Here’s a list of their other Pacsafe Favorite Products:
Dorene’s backpack Venturesafe 65L backpack
The Venturesafe 45L
Chris Guillebeau, author, entrepreneur, and blogger at The Art of Non-Conformity makes frequent overseas trips. We know him through working on the annual World Domination Summit in Portland, Oregon.
When it comes to frequent flying, Chris literally wrote the book on it. Even though he’s already completed his quest to visit every country in the world, he still flies often – doing book tours and several round-the-world trips each year.
“I don’t own a backpack and haven’t willingly checked a bag on one of my extended adventures,” Chris says. “My gear is consistent pretty much anywhere I go. The only difference if I’m going to cold and hot climates on the same trip is to add a sweater and change the light jacket for a slightly heavier one.”
He tries to do laundry at least once or twice on a trip, and if necessary, will buy an extra shirt or whatever he needs along the way.
This is everything that Chris packs on most trips:
“Other than the jacket and scarf that I wear, all of the items are packed into the one carry-on bag and one laptop bag that you see here. I also take a much smaller handbag with me that gets packed into the carry-on. I bought this in Hong Kong a while back and use it to carry my notebooks and iPod when walking around during the day.”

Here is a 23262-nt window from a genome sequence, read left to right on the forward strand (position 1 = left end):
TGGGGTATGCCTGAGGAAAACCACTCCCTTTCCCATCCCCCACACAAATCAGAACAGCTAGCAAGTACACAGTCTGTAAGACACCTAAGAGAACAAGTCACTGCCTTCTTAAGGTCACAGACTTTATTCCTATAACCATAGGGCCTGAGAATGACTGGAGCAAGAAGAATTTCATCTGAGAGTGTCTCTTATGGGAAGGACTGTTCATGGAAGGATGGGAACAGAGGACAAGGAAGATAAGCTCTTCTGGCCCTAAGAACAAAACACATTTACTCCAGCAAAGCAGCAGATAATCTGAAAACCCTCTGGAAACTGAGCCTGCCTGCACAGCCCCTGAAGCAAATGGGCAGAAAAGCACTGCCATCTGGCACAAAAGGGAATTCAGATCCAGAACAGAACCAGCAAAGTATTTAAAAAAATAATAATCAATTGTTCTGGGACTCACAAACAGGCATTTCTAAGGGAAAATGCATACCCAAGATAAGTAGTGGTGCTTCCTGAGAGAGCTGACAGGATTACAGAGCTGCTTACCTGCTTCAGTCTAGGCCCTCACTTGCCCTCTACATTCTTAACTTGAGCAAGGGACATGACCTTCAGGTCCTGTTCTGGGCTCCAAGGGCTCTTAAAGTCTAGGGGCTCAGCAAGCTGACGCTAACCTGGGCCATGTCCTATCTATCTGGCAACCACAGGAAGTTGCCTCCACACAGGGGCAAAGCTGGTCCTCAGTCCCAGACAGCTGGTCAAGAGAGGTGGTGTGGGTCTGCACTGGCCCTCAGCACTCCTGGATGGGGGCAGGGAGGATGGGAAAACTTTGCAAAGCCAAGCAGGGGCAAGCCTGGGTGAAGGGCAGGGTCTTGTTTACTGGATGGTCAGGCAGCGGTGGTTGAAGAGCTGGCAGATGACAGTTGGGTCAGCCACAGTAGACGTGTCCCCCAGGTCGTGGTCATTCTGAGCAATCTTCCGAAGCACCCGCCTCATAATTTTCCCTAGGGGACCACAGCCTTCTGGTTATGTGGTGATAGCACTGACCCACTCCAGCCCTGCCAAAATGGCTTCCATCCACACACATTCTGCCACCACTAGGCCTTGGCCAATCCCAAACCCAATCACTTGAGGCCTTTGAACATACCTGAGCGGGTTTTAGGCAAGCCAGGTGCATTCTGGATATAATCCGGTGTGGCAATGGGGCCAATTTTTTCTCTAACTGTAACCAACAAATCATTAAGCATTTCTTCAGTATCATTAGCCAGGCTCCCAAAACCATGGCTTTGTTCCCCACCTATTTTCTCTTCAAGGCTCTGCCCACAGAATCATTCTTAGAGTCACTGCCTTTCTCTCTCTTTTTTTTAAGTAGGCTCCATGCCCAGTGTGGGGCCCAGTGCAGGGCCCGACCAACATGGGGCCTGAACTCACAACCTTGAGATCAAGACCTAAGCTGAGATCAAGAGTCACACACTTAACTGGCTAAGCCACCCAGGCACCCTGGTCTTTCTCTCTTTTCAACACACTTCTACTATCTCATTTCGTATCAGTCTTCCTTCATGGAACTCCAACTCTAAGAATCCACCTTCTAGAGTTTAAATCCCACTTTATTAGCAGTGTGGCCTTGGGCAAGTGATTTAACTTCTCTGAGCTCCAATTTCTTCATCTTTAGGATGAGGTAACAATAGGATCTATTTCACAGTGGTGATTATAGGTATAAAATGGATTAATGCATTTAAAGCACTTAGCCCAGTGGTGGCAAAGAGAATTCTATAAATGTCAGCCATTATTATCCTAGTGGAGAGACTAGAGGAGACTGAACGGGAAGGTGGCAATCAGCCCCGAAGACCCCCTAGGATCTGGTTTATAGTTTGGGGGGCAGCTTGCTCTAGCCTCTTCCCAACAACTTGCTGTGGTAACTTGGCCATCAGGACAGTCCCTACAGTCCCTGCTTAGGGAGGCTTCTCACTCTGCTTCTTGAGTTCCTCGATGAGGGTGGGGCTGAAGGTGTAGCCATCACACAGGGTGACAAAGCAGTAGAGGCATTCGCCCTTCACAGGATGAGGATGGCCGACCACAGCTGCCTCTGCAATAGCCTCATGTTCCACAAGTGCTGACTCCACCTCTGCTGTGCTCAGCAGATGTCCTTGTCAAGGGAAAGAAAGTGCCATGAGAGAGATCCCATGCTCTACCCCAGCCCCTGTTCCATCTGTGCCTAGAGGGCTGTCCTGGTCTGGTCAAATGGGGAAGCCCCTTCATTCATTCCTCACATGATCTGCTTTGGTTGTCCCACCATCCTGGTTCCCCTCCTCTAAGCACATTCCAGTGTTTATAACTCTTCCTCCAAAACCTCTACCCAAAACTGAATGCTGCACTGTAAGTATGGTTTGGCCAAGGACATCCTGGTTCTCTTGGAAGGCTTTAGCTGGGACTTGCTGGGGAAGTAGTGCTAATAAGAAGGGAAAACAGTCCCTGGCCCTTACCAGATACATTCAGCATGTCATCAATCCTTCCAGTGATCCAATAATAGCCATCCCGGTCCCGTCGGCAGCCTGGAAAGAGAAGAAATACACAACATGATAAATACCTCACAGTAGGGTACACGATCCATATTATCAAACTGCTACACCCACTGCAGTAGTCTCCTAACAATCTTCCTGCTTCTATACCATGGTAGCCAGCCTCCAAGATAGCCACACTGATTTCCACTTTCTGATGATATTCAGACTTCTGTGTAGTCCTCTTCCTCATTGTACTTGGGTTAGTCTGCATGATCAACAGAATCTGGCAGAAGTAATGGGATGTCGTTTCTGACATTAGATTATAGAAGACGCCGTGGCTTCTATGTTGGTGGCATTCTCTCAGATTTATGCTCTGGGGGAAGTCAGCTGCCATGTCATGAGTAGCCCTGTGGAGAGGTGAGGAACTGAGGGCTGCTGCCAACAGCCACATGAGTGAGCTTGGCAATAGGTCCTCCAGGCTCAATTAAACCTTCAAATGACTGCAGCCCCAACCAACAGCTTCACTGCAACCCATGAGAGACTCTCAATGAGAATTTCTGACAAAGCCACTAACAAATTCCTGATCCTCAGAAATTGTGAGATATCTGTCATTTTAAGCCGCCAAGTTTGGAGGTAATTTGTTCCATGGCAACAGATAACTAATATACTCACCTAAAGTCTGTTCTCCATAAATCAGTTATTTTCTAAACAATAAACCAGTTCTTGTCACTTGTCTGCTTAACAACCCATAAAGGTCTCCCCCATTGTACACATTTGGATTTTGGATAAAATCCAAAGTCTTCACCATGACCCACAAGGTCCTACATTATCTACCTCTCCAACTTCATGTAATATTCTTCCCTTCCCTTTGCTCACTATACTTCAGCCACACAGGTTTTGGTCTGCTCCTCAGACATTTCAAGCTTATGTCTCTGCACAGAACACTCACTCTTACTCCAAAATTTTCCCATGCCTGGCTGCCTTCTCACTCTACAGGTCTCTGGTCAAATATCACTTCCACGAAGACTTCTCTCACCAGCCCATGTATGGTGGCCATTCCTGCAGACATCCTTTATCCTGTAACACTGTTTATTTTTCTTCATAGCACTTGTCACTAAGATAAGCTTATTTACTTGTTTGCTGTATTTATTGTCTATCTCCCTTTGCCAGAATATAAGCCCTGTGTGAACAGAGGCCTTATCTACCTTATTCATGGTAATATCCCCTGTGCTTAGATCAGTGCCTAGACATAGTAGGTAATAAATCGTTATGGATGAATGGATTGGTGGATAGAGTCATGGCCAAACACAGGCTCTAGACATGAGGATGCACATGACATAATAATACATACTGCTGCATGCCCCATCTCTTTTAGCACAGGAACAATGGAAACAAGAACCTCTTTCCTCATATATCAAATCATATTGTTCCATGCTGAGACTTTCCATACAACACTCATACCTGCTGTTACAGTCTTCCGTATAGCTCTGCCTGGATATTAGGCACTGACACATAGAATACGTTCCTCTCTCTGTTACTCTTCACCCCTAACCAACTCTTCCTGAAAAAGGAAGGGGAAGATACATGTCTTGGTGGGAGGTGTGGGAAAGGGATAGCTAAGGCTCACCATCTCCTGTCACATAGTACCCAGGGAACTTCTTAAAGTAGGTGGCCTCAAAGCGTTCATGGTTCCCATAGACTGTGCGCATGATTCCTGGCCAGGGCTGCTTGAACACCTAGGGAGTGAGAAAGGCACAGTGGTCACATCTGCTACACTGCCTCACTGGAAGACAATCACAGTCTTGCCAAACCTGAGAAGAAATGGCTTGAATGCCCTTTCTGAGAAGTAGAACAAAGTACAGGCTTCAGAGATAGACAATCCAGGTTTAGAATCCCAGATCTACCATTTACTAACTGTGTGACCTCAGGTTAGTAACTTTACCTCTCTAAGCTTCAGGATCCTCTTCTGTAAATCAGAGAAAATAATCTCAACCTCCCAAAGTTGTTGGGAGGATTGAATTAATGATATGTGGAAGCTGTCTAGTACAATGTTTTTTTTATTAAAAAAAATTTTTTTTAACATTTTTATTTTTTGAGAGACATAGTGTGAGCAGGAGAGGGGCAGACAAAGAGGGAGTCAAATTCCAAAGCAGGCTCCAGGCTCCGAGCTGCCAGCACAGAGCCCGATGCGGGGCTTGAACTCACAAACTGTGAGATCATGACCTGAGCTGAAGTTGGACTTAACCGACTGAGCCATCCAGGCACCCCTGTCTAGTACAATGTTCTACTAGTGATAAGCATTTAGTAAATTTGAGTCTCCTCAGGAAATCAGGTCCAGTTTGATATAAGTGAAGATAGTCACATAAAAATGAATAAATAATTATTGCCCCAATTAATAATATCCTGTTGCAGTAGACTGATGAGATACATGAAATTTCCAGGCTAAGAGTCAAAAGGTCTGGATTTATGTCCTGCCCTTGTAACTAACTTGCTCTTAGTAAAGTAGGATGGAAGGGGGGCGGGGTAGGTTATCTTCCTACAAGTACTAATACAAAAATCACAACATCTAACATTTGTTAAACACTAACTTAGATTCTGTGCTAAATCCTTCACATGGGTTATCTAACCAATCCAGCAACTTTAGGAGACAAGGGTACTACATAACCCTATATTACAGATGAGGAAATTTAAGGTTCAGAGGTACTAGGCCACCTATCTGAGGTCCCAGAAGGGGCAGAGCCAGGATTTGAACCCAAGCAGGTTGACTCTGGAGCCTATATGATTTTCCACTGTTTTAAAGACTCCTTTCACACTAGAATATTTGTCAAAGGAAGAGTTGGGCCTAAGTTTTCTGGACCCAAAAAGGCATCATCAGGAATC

We consider ourselves long-term, budget travel nomads. Our overseas trips tend to last a month or longer, though we do stay in Oregon much of the summer, usually doing house-sitting. For flights, we usually check in our travel backpacks and each carry on a second bag that holds our laptops and other valuables. Because Jedd loves to cook, we tend to pack a few weird items – like cooking knives and home-mixed seasoning salt (and sometimes even a non-stick pan!).
Before using our packing cubes (from Eagle Creek and Florious), our luggage was a jumbled mess. The cubes keep our clothes organized. I tend to use a small one for socks and underwear, a medium one for rolled up shirts, and a medium-large for all my work out clothes. Pants and sweaters I’ll put together in a large packing cube. It’s nice when we’re staying somewhere that doesn’t have any storage area because we can keep our clothes in the cubes and use them instead of drawers.
Packing cubes are our packing gear hack – we’re still learning from our fellow nomads and hope that someday we’ll be able to do only carry-ons… We’re really happy with our backpacks: the Osprey Farpoint 55 and Osprey Atmos 65. For day bags, Jedd uses a Deuter ddaypackand is considering getting a new Tom Bihn backpack or an Osprey Atmos to match Michelle. Michelle’s carry-on is a Clark & Mayfield leather laptop bag.
We hope these packing hacks and travel gear tips are helpful for you!
For more tips on packing gear please drop us a note and ask!
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This is a guest post by Michelle and Jedd of Intentional Travelers. This 30-something couple left their full-time jobs to join the Peace Corps, then became digital nomads, doing work online as they travel the world.